Diaspora

Haitian-American Claudine Gay: First Black Harvard President – Island Origins Magazine

The daughter of Haitian immigrants, Claudine Gay received her bachelor’s degree in 1992 from Stanford, where she majored in economics and was awarded the Anna Laura Myers Prize for best undergraduate thesis. In 1998, she received her Ph.D. in government from Harvard, where she won the Toppan Prize for best dissertation in political science. 

Since 2018, Gay has served as the Edgerley Family Dean of Harvard’s Faculty of Arts and Sciences (FAS), the University’s largest and most academically diverse faculty, spanning the biological and physical sciences and engineering, the social sciences, and the humanities and arts. As dean, she has guided efforts to expand student access and opportunity, spur excellence and innovation in teaching and research, among other efforts. She has successfully led FAS through the COVID pandemic, consistently and effectively prioritizing the dual goals of safeguarding community health and sustaining academic continuity and progress. She has also launched and led an ambitious, inclusive, and faculty-driven strategic planning process, intended to take a fresh look at fundamental aspects of academic structures, resources, and operations.
“As her many admirers know, Claudine consults widely; she listens attentively; she thinks rigorously and imaginatively; she invites collaboration and resists complacency; and she acts with conviction and purpose,” said Penny Pritzker, senior fellow of the Harvard Corporation and chair of Harvard’s presidential search committee. “All of us on the search committee are excited by the prospect of her bringing her high aspirations and interdisciplinary outlook across the Yard from University Hall to Massachusetts Hall. She will be a great Harvard president in no small part because she is such a good person,” said Pritzker.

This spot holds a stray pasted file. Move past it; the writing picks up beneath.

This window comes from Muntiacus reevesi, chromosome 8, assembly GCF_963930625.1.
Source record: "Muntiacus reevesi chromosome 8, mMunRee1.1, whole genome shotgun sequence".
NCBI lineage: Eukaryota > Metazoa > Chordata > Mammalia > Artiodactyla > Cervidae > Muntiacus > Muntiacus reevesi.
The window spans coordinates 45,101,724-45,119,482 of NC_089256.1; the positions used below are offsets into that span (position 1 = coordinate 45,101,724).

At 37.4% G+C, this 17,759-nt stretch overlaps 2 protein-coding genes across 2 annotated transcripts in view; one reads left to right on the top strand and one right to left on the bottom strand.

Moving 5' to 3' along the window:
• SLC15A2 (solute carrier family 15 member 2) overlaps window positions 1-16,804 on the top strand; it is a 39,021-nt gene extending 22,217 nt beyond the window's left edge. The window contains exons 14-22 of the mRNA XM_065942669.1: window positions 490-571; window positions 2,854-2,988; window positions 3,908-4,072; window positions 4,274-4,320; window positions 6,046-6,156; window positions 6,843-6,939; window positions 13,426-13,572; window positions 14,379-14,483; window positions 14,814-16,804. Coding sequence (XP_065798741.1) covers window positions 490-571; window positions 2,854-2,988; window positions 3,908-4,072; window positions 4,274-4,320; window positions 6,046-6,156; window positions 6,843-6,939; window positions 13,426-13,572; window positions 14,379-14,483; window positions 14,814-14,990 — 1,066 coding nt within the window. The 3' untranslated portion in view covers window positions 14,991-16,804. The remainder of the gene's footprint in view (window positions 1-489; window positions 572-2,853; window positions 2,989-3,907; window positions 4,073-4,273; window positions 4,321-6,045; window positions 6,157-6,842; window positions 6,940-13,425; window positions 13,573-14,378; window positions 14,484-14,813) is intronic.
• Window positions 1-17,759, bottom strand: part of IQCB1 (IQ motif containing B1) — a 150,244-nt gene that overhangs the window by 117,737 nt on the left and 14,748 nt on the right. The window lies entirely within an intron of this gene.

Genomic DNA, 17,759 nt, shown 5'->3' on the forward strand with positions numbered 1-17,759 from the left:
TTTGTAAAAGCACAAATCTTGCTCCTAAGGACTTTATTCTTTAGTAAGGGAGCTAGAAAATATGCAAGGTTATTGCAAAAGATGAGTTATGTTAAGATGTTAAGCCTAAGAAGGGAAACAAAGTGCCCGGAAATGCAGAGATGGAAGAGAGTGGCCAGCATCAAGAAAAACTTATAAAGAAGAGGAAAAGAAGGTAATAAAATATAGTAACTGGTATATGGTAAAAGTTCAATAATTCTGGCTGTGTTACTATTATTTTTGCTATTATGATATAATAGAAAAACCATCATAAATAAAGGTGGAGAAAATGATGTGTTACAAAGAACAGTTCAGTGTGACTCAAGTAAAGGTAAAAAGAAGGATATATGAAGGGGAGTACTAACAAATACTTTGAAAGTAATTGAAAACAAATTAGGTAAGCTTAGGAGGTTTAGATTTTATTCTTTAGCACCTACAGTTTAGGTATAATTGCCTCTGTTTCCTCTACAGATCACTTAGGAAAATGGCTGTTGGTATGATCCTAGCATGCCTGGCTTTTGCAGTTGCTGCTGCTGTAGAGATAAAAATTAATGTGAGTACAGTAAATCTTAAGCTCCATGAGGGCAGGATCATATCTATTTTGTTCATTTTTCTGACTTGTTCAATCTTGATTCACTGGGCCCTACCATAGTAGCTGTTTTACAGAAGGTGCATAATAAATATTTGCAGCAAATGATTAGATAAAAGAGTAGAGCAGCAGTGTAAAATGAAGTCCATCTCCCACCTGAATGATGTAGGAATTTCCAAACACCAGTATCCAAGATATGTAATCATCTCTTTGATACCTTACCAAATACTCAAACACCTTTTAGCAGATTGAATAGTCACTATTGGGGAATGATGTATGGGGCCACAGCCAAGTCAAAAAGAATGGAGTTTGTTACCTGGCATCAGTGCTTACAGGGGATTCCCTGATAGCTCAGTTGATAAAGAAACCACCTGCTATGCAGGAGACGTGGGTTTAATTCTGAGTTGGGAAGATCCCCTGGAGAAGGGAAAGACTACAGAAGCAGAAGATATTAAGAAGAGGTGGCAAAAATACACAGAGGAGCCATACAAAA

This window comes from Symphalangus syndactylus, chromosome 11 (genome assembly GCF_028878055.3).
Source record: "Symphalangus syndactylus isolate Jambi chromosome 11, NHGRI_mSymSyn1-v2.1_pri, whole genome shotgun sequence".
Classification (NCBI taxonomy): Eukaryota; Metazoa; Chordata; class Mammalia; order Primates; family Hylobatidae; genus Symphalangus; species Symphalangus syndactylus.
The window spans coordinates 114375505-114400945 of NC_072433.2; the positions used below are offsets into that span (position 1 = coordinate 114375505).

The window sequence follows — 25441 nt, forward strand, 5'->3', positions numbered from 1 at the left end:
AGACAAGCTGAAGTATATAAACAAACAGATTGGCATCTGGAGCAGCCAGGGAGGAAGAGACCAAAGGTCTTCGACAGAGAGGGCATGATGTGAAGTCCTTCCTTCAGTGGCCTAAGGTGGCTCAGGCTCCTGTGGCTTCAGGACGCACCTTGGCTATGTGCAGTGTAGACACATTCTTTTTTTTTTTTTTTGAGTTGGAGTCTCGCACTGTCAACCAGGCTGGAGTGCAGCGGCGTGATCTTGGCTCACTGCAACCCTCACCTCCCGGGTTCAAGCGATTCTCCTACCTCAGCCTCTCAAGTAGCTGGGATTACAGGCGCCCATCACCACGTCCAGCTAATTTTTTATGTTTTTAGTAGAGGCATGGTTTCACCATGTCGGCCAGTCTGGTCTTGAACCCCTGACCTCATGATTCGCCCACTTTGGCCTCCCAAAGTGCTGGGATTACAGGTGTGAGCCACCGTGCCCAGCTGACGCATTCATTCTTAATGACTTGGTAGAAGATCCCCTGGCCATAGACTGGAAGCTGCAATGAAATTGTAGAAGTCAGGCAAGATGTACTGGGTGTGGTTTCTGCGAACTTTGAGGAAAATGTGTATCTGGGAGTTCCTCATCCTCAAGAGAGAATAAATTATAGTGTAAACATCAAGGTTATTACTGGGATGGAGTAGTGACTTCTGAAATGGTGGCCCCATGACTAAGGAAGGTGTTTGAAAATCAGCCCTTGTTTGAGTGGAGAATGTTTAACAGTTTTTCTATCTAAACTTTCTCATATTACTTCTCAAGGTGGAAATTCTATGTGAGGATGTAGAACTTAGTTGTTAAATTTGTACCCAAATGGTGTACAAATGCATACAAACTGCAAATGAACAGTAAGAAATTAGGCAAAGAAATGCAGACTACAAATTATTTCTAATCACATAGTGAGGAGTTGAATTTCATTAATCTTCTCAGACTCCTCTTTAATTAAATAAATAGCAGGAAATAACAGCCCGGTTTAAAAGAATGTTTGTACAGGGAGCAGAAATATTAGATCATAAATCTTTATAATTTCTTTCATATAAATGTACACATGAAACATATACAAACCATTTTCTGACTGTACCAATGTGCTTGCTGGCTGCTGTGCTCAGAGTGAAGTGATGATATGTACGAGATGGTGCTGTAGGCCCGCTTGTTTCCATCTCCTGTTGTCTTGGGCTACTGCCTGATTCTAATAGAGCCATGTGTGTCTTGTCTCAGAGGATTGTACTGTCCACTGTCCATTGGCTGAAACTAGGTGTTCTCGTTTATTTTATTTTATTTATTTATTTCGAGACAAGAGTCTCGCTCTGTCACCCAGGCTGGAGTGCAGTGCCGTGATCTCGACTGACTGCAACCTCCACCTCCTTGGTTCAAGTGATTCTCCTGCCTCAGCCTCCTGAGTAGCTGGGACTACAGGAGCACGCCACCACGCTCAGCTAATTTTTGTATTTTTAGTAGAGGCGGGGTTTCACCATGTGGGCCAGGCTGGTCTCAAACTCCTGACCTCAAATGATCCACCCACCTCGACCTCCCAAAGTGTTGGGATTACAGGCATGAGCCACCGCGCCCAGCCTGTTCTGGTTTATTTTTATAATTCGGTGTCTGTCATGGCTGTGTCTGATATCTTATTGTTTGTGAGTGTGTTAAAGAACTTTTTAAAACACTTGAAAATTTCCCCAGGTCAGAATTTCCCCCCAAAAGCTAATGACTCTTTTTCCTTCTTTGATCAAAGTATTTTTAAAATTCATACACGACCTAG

Speaking after her election, Claudine Gay said, “I am humbled by the confidence that the governing boards have placed in me and by the prospect of succeeding President Bacow in leading this remarkable institution. It has been a privilege to work with Larry over the last five years. He has shown me that leadership isn’t about one person. It’s about all of us, moving forward together, and that’s a lesson I take with me into this next journey. As I start my tenure, there’s so much more for me to discover about this institution that I love, and I’m looking forward to doing just that, with our whole community.”
Gay was elected to the presidency on December 15, 2022 by the Harvard Corporation, the University’s principal governing board, with the consent of the University’s Board of Overseers.
The election concludes a wide-ranging and intensive search launched after Larry Bacow’s June announcement that he would step down at the end of the academic year after serving as president since 2018 and as a member of the Harvard Corporation since 2011. The robust and intensive search process formally began in early July, with an email from the search committee to more than 400,000 faculty, students, staff, alumni, higher education leaders, and others well positioned to provide advice.